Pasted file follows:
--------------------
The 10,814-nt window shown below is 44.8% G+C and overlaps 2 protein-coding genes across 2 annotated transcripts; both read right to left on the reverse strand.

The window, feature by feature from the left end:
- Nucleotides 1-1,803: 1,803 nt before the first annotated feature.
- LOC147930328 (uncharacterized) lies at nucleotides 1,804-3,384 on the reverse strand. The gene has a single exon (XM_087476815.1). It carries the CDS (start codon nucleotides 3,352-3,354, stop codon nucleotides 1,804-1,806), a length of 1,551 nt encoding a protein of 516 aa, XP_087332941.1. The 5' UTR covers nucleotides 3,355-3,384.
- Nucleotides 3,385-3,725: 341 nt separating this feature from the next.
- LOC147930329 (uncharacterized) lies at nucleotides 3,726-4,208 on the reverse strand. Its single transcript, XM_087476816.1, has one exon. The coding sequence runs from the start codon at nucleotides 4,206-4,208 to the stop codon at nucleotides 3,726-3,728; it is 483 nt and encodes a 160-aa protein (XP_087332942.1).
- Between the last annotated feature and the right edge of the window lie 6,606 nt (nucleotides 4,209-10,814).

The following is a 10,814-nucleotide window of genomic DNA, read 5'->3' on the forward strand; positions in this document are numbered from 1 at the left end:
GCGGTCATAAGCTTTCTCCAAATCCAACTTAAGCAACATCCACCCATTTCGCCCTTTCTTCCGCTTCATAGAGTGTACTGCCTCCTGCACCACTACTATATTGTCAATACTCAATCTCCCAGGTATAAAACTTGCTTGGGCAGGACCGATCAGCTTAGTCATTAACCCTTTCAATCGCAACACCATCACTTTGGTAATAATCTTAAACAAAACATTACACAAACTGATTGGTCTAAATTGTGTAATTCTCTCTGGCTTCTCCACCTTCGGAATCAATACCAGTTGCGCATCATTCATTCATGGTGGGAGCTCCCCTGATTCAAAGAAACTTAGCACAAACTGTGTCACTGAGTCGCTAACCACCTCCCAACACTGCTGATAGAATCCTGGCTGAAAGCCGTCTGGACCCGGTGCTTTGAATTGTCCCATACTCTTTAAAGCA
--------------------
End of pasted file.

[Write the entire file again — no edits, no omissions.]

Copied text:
The 10,814-nt window shown below is 44.8% G+C and overlaps 2 protein-coding genes across 2 annotated transcripts; both read right to left on the reverse strand.

The window, feature by feature from the left end:
- Nucleotides 1-1,803: 1,803 nt before the first annotated feature.
- LOC147930328 (uncharacterized) lies at nucleotides 1,804-3,384 on the reverse strand. The gene has a single exon (XM_087476815.1). It carries the CDS (start codon nucleotides 3,352-3,354, stop codon nucleotides 1,804-1,806), a length of 1,551 nt encoding a protein of 516 aa, XP_087332941.1. The 5' UTR covers nucleotides 3,355-3,384.
- Nucleotides 3,385-3,725: 341 nt separating this feature from the next.
- LOC147930329 (uncharacterized) lies at nucleotides 3,726-4,208 on the reverse strand. Its single transcript, XM_087476816.1, has one exon. The coding sequence runs from the start codon at nucleotides 4,206-4,208 to the stop codon at nucleotides 3,726-3,728; it is 483 nt and encodes a 160-aa protein (XP_087332942.1).
- Between the last annotated feature and the right edge of the window lie 6,606 nt (nucleotides 4,209-10,814).

The following is a 10,814-nucleotide window of genomic DNA, read 5'->3' on the forward strand; positions in this document are numbered from 1 at the left end:
GCGGTCATAAGCTTTCTCCAAATCCAACTTAAGCAACATCCACCCATTTCGCCCTTTCTTCCGCTTCATAGAGTGTACTGCCTCCTGCACCACTACTATATTGTCAATACTCAATCTCCCAGGTATAAAACTTGCTTGGGCAGGACCGATCAGCTTAGTCATTAACCCTTTCAATCGCAACACCATCACTTTGGTAATAATCTTAAACAAAACATTACACAAACTGATTGGTCTAAATTGTGTAATTCTCTCTGGCTTCTCCACCTTCGGAATCAATACCAGTTGCGCATCATTCATTCATGGTGGGAGCTCCCCTGATTCAAAGAAACTTAGCACAAACTGTGTCACTGAGTCGCTAACCACCTCCCAACACTGCTGATAGAATCCTGGCTGAAAGCCGTCTGGACCCGGTGCTTTGAATTGTCCCATACTCTTTAAAGCA